Update: New Rules, Old Salaries

image from 2.bp.blogspot.comEven as debate continues to rage in Washington and elsewhere over the merits of Illinois' new reform bill, Governor Quinn is set to sign it today in Maywood (Quinn to sign education legislation on Monday Sun Times, Quinn to sign education overhaul package Tribune) and -- it appears -- the Board is aiming to push forward without giving teachers the raises they're due under contract (Board meeting Wednesday to consider teacher raises Tribune).  The Tribune editorial page says it's a moment to cheer ( The new leader in education reform) -- a collaborative yet still dramatic set of changes in state law.  There's nothing wrong with collaboration, but I'm still not so sure about the transformative part.  Indeed, like the editorial says down near the bottom, "Now, the hard work begins."


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  • If you look at the agenda for the special board meeting, there is this tidbit:

    "11-0615-RS2 Resolution Finding that the Board of Education Has a Reasonable Expectation that Board will be Able to Fund Collectively Bargained for Wage and Salary Increases for Fiscal Year 2012"

  • Because written language can be read and re-read carefully, it must be more precise than spoken language which isn't normally designed to be "played back." This calls for a different set of values in written versus spoken expression. One of those differences is that the phrasing, or choice of words, used in written language must be very precise, much more so than that used in oral communication. Language choices not only reflect individual disposition of the writer but influence the course of policy. The power to control the language is also the power to control the argument, and those who control the argument are more likely to successfully translate belief into policy.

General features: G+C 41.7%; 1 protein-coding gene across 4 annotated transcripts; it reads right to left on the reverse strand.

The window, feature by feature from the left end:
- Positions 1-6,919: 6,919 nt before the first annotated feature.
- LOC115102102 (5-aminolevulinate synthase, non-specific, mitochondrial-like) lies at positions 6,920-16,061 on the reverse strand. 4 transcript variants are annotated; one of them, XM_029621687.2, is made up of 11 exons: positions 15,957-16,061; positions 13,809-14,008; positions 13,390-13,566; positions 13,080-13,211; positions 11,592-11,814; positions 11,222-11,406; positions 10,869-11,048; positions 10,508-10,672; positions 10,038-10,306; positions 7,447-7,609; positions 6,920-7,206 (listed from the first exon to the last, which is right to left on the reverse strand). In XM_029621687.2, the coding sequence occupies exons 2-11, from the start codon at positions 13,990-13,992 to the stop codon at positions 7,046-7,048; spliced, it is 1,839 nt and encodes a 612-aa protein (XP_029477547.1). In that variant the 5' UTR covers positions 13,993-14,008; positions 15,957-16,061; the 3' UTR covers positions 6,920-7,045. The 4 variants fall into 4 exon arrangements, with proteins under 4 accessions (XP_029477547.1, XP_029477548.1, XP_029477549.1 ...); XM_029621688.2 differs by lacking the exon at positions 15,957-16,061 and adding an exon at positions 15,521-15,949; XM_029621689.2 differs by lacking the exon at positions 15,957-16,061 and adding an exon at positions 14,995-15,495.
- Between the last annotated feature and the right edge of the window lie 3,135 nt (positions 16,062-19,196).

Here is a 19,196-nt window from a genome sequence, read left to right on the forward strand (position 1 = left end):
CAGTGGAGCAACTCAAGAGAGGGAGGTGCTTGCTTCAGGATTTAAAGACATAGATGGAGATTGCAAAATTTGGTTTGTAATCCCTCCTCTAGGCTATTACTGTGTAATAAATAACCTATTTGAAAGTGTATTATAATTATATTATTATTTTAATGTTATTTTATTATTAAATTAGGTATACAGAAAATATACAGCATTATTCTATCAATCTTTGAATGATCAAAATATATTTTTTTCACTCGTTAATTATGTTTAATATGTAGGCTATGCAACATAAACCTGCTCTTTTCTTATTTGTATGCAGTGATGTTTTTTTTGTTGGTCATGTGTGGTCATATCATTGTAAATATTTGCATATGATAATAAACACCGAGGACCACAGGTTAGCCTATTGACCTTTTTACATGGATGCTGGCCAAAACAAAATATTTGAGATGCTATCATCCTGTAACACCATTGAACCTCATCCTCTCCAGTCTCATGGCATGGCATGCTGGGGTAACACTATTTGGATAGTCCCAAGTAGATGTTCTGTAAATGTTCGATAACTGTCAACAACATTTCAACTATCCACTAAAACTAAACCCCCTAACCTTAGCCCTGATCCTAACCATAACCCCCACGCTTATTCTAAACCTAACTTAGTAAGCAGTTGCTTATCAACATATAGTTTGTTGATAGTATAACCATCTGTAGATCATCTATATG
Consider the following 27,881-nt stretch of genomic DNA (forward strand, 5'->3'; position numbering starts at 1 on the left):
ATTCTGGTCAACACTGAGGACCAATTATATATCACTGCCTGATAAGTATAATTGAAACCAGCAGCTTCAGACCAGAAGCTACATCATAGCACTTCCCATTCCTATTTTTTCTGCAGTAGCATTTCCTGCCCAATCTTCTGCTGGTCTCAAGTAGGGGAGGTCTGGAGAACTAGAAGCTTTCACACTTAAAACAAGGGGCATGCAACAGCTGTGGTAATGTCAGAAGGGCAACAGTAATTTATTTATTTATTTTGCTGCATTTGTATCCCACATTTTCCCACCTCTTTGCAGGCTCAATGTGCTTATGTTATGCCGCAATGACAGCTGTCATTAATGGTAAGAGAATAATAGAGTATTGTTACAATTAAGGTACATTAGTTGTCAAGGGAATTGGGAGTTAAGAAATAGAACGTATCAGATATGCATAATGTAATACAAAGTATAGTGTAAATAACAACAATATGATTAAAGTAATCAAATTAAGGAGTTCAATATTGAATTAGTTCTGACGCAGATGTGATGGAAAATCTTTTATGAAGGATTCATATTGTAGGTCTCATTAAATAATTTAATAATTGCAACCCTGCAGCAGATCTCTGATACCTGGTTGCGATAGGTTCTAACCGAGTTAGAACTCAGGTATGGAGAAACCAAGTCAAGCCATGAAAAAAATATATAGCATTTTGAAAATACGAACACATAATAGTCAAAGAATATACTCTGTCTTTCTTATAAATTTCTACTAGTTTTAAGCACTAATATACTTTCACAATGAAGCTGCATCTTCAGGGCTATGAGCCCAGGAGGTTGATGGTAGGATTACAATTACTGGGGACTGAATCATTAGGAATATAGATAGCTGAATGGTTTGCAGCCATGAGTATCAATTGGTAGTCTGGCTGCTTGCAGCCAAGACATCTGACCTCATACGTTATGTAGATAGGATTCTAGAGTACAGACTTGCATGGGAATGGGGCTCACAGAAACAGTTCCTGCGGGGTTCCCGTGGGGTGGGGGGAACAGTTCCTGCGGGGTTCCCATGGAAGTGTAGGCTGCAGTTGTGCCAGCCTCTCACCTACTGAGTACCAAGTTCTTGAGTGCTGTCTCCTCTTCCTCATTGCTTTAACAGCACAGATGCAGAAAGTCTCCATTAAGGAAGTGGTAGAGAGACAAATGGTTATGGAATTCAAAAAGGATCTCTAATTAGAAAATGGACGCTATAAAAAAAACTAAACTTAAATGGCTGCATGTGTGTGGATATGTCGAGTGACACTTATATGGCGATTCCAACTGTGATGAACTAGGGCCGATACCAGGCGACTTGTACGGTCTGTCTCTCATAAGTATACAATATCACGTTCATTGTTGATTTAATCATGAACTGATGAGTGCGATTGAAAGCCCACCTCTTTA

Such is the case with a very small turn of phrase used by Noreen S. Ahmed-Ullah, Tribune reporter, in an article Alexander linked to his blog today. Specifically she writes at the start of her article: "With Chicago schools facing a $720 million deficit, teachers next week may be asked to give up the 4 percent annual salary increase in their contracts."

    The critical word here is "asked," the word by definition has two meanings. One definition is to make a request for something and the other is to require somebody to give or contribute something. It is sort of up to the reader to interpret the appropriate definition of "asked" in the context of the article, but the article provides no context what so ever and never discusses even in passing the CTU contract. That collective bargaining agreement requires that the CPS Board adopt a resolution 15 day prior to the end of each fiscal year in which the Board finds that there is reasonable expectation it will be able to fund the agreed upon wage and salary increases for the upcoming fiscal year.

    So "ask" can be a powerful word that carries very loaded implications. Why does it have to be CPS that "asks," and not the union?

    According to the agenda for Wednesday, CPS will not effectively go nuclear and argue that it cannot make the salary increase, but it seems clear CPS will pressure the CTU to forfeit the agreed upon wage increase and step and lane increases for individual teachers for the good of the children. Given the fiscal situation of CPS I am totally unsure how it really can make the salary increase, but even without the increase CPS will be balancing its budget by some form or another of voodoo accounting, maybe a tax increase, and possibly new bridge loans. I know many on this blog believe the CPS budget deficit is a contrived PR attack on the union, I am not part of that crowd. But I do believe CPS has often made its fiscal situation appear more desperate than it might other wise be understood to be, so CPS has effectively created the skeptics.